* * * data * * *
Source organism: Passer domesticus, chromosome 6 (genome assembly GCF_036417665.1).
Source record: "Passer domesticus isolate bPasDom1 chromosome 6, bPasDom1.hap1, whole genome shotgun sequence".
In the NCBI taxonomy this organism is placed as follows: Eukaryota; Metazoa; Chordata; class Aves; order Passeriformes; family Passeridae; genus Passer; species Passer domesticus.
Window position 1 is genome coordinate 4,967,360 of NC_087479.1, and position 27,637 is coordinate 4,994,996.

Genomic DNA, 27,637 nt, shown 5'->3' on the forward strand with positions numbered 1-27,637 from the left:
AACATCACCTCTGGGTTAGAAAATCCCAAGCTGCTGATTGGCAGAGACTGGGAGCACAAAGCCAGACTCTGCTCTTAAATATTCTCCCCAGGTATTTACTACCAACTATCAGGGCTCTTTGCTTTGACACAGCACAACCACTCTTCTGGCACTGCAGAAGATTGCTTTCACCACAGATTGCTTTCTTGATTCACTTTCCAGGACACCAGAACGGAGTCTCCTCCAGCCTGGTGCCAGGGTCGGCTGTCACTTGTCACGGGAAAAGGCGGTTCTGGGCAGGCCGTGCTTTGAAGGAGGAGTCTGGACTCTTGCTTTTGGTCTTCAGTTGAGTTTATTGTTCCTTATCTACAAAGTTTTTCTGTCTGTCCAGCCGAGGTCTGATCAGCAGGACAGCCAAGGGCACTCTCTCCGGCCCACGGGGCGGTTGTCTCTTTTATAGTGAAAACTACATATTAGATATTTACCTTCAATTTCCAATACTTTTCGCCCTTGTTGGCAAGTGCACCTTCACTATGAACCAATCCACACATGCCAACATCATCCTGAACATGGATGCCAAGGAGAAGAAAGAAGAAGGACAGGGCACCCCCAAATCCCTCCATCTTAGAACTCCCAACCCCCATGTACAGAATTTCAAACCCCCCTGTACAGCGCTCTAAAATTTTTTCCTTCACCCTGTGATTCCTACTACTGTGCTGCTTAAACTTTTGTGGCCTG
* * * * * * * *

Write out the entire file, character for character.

Source organism: Passer domesticus, chromosome 6 (genome assembly GCF_036417665.1).
Source record: "Passer domesticus isolate bPasDom1 chromosome 6, bPasDom1.hap1, whole genome shotgun sequence".
In the NCBI taxonomy this organism is placed as follows: Eukaryota; Metazoa; Chordata; class Aves; order Passeriformes; family Passeridae; genus Passer; species Passer domesticus.
Window position 1 is genome coordinate 4,967,360 of NC_087479.1, and position 27,637 is coordinate 4,994,996.

Genomic DNA, 27,637 nt, shown 5'->3' on the forward strand with positions numbered 1-27,637 from the left:
AACATCACCTCTGGGTTAGAAAATCCCAAGCTGCTGATTGGCAGAGACTGGGAGCACAAAGCCAGACTCTGCTCTTAAATATTCTCCCCAGGTATTTACTACCAACTATCAGGGCTCTTTGCTTTGACACAGCACAACCACTCTTCTGGCACTGCAGAAGATTGCTTTCACCACAGATTGCTTTCTTGATTCACTTTCCAGGACACCAGAACGGAGTCTCCTCCAGCCTGGTGCCAGGGTCGGCTGTCACTTGTCACGGGAAAAGGCGGTTCTGGGCAGGCCGTGCTTTGAAGGAGGAGTCTGGACTCTTGCTTTTGGTCTTCAGTTGAGTTTATTGTTCCTTATCTACAAAGTTTTTCTGTCTGTCCAGCCGAGGTCTGATCAGCAGGACAGCCAAGGGCACTCTCTCCGGCCCACGGGGCGGTTGTCTCTTTTATAGTGAAAACTACATATTAGATATTTACCTTCAATTTCCAATACTTTTCGCCCTTGTTGGCAAGTGCACCTTCACTATGAACCAATCCACACATGCCAACATCATCCTGAACATGGATGCCAAGGAGAAGAAAGAAGAAGGACAGGGCACCCCCAAATCCCTCCATCTTAGAACTCCCAACCCCCATGTACAGAATTTCAAACCCCCCTGTACAGCGCTCTAAAATTTTTTCCTTCACCCTGTGATTCCTACTACTGTGCTGCTTAAACTTTTGTGGCCTG